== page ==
So far, so good. Stranger things have happened through serendipity. Podkletnov has no theory to explain it, but that's incidental. All he needs to do to obtain credibility is to publish all details of his experiment so that it can be replicated.

    He fails to do this.

    Instead, he publishes a vague description of the apparatus, and continues to make the claims. He refuses to disclose further details, or to let anyone examine his apparatus. Eventually, his university becomes so tired of his antics that they terminate his employment.

    Various people with more money than sense try to replicate the experiment. Nobody who claims to have seen the weight loss will publish their details. Sound familiar? To anyone who reports that they cannot replicate the result, Podkletnov replies that they have the details wrong, but he still won't tell them what the details are.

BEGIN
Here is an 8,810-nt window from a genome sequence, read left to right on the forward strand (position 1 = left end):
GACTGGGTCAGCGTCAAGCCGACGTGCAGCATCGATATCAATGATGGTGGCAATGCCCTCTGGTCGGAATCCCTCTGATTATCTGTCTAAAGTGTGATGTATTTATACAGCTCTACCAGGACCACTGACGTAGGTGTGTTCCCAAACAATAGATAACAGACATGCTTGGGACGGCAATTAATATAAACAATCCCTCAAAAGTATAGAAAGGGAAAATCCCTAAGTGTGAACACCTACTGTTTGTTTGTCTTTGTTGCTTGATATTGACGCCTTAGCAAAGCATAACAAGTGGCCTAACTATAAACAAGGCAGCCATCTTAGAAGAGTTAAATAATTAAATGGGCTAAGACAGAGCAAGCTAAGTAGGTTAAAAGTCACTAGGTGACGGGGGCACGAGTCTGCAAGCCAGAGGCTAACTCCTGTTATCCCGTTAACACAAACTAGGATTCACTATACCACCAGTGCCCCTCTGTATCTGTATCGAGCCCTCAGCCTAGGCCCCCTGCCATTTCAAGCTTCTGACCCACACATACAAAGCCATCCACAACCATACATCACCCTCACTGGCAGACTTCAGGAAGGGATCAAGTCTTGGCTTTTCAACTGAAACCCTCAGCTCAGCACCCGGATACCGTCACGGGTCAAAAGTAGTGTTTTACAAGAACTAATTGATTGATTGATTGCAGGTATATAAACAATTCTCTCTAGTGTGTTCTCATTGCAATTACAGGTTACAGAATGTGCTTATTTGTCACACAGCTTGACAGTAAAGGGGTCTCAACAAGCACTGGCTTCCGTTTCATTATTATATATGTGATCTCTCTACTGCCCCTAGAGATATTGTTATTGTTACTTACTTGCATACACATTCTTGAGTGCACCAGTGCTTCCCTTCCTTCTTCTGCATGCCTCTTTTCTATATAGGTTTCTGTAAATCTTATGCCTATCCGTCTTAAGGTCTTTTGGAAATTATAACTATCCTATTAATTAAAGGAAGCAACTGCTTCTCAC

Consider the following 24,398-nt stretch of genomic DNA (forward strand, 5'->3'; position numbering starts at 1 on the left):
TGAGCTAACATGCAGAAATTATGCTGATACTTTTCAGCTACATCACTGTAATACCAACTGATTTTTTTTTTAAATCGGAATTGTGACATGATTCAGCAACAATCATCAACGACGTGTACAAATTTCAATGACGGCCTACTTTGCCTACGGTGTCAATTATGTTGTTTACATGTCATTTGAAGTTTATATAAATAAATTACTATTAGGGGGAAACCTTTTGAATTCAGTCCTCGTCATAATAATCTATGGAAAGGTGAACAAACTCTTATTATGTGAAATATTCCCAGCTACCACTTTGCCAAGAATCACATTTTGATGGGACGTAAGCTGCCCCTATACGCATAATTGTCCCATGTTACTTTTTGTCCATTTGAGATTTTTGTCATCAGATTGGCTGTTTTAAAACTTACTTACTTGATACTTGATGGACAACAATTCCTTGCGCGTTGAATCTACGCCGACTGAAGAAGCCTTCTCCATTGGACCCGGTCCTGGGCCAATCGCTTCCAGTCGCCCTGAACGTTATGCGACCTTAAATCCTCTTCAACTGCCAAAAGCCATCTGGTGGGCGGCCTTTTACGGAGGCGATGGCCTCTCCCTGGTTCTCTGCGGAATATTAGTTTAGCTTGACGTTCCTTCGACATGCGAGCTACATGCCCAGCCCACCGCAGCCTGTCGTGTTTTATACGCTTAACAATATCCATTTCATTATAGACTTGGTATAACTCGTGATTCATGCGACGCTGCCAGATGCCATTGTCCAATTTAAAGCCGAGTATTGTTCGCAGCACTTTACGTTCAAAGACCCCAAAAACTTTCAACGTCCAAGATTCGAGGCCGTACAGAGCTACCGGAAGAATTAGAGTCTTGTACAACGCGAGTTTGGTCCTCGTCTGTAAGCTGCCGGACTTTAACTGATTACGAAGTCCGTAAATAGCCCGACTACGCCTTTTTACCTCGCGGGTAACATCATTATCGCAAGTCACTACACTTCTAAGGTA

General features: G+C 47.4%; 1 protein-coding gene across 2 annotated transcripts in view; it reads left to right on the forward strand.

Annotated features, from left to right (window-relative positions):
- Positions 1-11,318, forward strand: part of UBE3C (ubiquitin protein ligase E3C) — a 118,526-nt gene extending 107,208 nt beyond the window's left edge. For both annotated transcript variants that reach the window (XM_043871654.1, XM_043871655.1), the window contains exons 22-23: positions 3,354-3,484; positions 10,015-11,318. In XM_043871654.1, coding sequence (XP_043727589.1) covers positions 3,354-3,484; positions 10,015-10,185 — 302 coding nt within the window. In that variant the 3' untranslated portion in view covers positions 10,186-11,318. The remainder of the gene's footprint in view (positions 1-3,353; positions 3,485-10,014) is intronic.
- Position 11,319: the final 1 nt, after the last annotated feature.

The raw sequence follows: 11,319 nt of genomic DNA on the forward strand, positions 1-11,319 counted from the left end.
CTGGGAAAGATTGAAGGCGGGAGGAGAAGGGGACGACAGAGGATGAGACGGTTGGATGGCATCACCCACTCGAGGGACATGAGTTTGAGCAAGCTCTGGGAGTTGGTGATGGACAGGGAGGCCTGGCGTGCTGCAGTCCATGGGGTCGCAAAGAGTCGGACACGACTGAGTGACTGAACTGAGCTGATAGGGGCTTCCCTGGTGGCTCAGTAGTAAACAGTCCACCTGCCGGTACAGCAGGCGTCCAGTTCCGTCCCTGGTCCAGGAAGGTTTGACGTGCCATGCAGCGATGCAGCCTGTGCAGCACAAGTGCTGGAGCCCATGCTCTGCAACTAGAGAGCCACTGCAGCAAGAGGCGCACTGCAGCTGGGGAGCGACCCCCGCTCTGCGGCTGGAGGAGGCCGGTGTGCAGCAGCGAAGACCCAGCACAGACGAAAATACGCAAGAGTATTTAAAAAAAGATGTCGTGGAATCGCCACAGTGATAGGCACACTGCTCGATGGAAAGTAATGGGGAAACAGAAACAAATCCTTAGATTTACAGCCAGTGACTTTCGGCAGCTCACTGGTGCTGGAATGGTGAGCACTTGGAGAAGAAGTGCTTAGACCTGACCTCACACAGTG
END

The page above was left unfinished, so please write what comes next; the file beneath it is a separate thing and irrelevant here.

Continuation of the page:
Enter NASA. With some input from Podkletnov, NASA spends $1 million and thinks it maybe kinda might be seeing a 2e-6 reduction, sorta. Podkletnov suggests a few changes, but he still won't just give them his details, and NASA spend another $1 million, at the end of which, they stop claiming that they even might be seeing an effect.

    And so here we are again. Someone's scraped together the spare change from other projects, and they've maybe, kinda, sorta got some details out of Podkletnov now. Or not. Who knows? Probably not NASA, and almost certainly not Podkletnov.

    Podkletnov is a poor scientist, but a great publicist. Maybe that's what gets funding in NASA these days. It certainly gets publicity, as this discussion proves.